Game Design

On Game Narrative, Again

Dan Cox said the following in reply to my recent post Plot Ignored + Unfinished Games = Useless Effort?

I’m fearful that the take-away for many developers will be to not attempt much of a story now. If people can’t remember their favorite game’s story, would go the logic, there’s not much of a reason to try at all.

Of course, I would argue that the problem is not that any particular game’s story is memorable or not, but more that, in general, they aren’t very good. Some are, sure, but way too many AAA games have very little story.

I imagine that there will be some industrial momentum that will keep writers employed in the game industry for some time.

That said, frankly, I think it’s difficult to make a good game with a fully authored story.

In game design, there’s the concept of meaningful play. If you give the player agency, then the player should expect to be able to express it. If you are trying to enforce a specific story, however, then that agency is an illusion. No matter what action the player takes, it won’t affect the story in any meaningful way, which reduces the quality of the game.

At the extreme, you have “press button to turn the page” kinds of games. Years ago, a friend of mine was excited to find a cheat code that allowed him to instantly finish missions of Star Trek: Armada because he just wanted to see the story. To him, he wasn’t playing a game, and in fact the game seemed to be an obstacle to his enjoyment of the narrative. He would have been happier if it was a a movie or new episode of Star Trek.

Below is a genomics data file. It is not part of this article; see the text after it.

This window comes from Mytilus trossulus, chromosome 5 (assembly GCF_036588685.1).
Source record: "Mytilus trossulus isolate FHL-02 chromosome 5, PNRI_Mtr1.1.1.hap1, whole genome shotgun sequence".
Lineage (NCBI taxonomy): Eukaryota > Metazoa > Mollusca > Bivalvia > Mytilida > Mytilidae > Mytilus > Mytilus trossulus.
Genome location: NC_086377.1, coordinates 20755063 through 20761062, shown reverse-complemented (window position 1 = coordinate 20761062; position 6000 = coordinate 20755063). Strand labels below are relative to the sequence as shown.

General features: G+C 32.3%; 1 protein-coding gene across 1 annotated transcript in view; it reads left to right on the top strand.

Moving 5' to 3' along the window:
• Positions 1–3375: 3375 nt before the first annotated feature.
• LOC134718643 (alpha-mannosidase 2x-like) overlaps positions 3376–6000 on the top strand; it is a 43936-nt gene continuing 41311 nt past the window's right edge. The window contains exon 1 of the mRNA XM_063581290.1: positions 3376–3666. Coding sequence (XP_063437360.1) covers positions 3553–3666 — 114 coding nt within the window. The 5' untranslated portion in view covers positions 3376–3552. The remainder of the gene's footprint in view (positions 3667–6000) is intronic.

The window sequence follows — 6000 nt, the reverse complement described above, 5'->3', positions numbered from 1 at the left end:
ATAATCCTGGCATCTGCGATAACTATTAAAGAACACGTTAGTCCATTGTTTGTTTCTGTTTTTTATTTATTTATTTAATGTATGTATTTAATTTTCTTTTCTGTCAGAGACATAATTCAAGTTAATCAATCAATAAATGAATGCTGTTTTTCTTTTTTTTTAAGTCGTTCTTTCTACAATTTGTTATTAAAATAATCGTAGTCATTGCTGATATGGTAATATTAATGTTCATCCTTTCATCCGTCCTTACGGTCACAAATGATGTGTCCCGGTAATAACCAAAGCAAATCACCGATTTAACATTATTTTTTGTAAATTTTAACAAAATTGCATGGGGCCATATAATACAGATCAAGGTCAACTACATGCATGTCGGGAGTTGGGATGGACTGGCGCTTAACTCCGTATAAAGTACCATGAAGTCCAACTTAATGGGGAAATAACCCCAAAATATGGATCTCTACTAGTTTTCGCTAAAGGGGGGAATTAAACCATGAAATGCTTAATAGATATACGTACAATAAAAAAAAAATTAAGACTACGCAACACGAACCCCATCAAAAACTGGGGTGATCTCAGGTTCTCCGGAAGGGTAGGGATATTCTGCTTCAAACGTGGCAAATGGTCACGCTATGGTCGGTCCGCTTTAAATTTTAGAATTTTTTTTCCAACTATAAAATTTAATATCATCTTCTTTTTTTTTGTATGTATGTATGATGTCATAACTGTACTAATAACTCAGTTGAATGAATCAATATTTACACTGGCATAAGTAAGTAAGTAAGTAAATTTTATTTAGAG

But many gamers want their actions to matter. So then you have games that allow you to go through XYZ branches of a story, where XYZ isn’t unlimited but is in fact quite limited, relatively speaking. But, hey, your choices affect the story!

I’ll admit to loving Wing Commander for its branching storylines. If you did poorly in a mission, you didn’t retry it until you got it right. If you survived, you kept going, and your ability to escort a supply ship or strike at a key base affected the war effort.

My favorite moment from the game, in fact, was the final mission in the branch of the story where the Tiger’s Claw is being forced out of the sector by the overwhelming Kilrathi. You were tasked with fighting off the enemy while the Tiger’s Claw slowly makes its way to the jump point to safety…and it was made clear that if you aren’t on the carrier when it leaves, you’re stranded. Everything I’ve failed to do throughout the game comes to mind as I realize that this is my last chance at doing something well.

Still, as enjoyable as the story was in that game, it was limited. There are only so many branches, scenarios, and missions.

And then you have games with no inherit story, yet the stories they generate can arguably be the most memorable. I have posted stories that were generated by the playing of NetHack plenty of times. And I’m overdue for one. B-)